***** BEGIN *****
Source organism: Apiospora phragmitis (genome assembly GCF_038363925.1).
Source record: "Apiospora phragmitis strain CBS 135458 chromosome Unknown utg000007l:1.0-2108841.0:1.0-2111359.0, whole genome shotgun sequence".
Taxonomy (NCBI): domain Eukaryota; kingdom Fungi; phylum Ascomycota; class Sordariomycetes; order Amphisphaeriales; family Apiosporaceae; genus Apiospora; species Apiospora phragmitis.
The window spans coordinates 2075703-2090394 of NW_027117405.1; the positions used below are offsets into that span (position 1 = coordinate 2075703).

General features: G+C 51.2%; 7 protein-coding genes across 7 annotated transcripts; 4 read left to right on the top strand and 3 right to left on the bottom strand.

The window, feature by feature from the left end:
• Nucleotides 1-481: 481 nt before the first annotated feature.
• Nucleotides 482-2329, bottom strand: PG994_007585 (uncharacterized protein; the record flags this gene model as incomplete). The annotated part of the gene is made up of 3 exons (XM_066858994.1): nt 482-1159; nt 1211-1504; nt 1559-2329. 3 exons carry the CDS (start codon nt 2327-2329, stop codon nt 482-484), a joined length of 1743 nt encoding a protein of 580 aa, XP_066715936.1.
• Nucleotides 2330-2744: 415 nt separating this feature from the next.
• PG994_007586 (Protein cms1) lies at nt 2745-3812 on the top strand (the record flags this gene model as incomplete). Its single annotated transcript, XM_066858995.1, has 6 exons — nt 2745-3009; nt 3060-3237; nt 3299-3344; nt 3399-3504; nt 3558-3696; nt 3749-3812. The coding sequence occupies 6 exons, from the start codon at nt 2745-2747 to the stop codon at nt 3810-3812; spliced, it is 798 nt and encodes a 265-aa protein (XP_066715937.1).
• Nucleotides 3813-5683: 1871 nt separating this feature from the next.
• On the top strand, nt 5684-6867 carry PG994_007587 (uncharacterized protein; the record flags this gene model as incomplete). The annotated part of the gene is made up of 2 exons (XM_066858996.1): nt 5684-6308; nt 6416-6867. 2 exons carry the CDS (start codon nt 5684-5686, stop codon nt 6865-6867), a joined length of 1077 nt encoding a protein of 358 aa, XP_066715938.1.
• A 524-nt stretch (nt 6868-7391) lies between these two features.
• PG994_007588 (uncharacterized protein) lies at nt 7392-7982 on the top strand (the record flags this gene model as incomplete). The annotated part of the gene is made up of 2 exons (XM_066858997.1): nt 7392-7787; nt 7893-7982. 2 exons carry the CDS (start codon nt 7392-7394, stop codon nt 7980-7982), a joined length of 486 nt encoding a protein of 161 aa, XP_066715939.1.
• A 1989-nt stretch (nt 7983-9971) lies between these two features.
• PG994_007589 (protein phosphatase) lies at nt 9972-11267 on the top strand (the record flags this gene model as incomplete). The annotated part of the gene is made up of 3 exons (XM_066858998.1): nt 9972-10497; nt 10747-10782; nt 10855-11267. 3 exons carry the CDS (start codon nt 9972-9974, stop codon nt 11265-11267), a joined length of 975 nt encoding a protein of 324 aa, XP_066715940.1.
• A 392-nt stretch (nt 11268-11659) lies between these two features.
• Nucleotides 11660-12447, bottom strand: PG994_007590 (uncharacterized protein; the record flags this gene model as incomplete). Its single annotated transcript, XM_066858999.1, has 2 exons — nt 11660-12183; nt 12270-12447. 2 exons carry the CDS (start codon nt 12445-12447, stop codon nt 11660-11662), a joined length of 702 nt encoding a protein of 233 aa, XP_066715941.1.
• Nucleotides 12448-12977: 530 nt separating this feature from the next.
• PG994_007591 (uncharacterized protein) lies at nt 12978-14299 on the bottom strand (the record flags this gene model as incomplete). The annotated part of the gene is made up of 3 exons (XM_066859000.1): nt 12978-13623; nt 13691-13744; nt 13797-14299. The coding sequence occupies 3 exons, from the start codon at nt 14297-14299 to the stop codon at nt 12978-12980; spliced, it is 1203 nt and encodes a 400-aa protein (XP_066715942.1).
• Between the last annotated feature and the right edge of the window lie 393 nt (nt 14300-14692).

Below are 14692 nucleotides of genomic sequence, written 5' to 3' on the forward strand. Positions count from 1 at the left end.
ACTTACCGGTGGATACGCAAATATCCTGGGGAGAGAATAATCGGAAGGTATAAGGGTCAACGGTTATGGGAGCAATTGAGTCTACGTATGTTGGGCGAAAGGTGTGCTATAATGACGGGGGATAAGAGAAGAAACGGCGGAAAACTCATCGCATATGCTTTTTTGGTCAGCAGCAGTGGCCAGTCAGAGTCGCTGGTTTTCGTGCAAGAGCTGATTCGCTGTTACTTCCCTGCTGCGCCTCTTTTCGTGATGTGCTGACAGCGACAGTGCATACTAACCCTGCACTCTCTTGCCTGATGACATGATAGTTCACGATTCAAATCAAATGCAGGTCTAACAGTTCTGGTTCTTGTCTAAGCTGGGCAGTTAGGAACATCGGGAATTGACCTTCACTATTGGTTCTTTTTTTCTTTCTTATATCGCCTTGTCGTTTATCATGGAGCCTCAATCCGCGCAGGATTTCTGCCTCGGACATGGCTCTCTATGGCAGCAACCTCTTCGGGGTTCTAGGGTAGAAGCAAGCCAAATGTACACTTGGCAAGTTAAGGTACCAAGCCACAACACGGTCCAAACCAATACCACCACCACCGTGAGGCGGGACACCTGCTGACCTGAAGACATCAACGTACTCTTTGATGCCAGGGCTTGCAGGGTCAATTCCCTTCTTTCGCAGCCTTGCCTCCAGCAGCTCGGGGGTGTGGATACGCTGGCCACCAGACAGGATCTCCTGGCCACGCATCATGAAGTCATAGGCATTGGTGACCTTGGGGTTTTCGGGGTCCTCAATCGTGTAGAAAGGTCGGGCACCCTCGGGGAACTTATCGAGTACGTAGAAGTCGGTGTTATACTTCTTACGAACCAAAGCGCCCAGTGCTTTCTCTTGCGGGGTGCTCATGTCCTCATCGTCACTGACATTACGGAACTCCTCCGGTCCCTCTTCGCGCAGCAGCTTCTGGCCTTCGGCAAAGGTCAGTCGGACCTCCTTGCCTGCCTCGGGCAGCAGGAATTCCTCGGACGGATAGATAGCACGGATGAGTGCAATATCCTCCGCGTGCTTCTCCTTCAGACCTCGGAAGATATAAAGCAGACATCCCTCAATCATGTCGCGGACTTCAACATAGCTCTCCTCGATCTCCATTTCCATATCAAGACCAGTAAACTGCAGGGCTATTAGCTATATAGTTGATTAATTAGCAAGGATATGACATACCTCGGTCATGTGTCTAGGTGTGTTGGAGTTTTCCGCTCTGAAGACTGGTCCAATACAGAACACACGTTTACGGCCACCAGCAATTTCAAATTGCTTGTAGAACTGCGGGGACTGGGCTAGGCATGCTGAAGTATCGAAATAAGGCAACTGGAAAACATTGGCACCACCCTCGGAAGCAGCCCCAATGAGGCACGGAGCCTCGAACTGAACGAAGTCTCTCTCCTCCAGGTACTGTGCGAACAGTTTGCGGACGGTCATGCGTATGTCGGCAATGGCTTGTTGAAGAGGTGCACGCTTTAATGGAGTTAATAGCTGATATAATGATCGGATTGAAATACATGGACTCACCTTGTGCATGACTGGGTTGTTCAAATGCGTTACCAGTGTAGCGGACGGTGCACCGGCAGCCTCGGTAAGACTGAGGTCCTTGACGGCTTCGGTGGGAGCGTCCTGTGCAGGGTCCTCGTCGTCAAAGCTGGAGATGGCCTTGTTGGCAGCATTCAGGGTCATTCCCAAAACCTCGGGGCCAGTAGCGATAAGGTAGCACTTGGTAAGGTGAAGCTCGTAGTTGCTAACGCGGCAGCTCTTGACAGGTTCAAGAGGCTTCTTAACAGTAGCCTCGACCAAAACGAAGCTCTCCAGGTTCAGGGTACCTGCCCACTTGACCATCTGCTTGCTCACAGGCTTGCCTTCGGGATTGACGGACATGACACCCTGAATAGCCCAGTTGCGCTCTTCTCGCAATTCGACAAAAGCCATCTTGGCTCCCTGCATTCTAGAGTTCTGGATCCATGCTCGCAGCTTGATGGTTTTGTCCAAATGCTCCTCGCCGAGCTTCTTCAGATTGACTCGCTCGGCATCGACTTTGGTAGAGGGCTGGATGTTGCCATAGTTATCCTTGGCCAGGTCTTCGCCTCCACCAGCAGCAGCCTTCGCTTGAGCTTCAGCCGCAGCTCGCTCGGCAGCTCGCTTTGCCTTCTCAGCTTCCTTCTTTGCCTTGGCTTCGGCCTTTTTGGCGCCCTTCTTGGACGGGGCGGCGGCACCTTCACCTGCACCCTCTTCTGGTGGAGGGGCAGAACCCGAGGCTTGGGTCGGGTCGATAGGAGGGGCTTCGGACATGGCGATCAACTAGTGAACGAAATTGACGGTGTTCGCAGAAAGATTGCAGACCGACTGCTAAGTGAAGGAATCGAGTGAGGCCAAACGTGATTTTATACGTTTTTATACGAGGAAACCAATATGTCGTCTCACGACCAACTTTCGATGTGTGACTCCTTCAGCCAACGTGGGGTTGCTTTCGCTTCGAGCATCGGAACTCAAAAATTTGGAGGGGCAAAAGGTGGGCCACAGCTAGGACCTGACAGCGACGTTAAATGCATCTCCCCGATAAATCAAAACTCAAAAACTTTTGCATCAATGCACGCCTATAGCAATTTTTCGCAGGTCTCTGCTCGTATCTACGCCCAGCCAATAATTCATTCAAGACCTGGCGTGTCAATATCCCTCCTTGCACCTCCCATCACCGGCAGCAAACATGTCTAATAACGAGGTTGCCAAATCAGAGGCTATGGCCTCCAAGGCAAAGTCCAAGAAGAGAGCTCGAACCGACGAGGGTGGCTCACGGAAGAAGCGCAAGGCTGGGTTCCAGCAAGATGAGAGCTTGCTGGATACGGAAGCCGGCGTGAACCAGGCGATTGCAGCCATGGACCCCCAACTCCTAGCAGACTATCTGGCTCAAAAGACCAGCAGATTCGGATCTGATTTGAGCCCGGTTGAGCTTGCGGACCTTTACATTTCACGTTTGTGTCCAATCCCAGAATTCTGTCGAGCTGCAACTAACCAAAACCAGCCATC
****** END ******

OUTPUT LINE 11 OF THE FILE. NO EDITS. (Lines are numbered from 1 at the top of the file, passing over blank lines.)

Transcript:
• Nucleotides 3813-5683: 1871 nt separating this feature from the next.